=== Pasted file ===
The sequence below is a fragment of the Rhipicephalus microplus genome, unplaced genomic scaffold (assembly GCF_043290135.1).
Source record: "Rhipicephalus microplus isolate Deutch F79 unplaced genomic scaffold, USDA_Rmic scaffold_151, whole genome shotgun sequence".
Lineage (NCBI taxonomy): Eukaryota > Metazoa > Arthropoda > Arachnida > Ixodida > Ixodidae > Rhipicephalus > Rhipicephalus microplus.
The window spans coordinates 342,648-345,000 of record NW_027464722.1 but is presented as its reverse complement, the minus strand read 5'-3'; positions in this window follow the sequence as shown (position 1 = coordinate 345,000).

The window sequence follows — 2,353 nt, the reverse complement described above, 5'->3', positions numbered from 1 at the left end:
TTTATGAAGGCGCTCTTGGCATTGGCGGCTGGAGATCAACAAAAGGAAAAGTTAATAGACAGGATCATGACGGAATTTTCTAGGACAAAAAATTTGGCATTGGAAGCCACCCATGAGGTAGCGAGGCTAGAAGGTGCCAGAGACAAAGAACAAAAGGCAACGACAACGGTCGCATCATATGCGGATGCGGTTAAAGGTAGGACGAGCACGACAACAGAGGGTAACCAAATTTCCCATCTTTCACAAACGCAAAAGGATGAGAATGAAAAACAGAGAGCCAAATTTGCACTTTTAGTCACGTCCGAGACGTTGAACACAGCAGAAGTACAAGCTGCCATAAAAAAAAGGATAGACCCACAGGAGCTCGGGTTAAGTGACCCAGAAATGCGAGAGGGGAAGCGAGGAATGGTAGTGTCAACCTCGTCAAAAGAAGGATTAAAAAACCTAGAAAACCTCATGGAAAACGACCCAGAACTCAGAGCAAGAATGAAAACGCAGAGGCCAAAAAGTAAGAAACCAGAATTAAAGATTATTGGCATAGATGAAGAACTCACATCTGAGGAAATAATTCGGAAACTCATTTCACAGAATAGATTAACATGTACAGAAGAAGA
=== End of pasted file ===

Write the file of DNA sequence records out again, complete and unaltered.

The sequence below is a fragment of the Rhipicephalus microplus genome, unplaced genomic scaffold (assembly GCF_043290135.1).
Source record: "Rhipicephalus microplus isolate Deutch F79 unplaced genomic scaffold, USDA_Rmic scaffold_151, whole genome shotgun sequence".
Lineage (NCBI taxonomy): Eukaryota > Metazoa > Arthropoda > Arachnida > Ixodida > Ixodidae > Rhipicephalus > Rhipicephalus microplus.
The window spans coordinates 342,648-345,000 of record NW_027464722.1 but is presented as its reverse complement, the minus strand read 5'-3'; positions in this window follow the sequence as shown (position 1 = coordinate 345,000).

The window sequence follows — 2,353 nt, the reverse complement described above, 5'->3', positions numbered from 1 at the left end:
TTTATGAAGGCGCTCTTGGCATTGGCGGCTGGAGATCAACAAAAGGAAAAGTTAATAGACAGGATCATGACGGAATTTTCTAGGACAAAAAATTTGGCATTGGAAGCCACCCATGAGGTAGCGAGGCTAGAAGGTGCCAGAGACAAAGAACAAAAGGCAACGACAACGGTCGCATCATATGCGGATGCGGTTAAAGGTAGGACGAGCACGACAACAGAGGGTAACCAAATTTCCCATCTTTCACAAACGCAAAAGGATGAGAATGAAAAACAGAGAGCCAAATTTGCACTTTTAGTCACGTCCGAGACGTTGAACACAGCAGAAGTACAAGCTGCCATAAAAAAAAGGATAGACCCACAGGAGCTCGGGTTAAGTGACCCAGAAATGCGAGAGGGGAAGCGAGGAATGGTAGTGTCAACCTCGTCAAAAGAAGGATTAAAAAACCTAGAAAACCTCATGGAAAACGACCCAGAACTCAGAGCAAGAATGAAAACGCAGAGGCCAAAAAGTAAGAAACCAGAATTAAAGATTATTGGCATAGATGAAGAACTCACATCTGAGGAAATAATTCGGAAACTCATTTCACAGAATAGATTAACATGTACAGAAGAAGA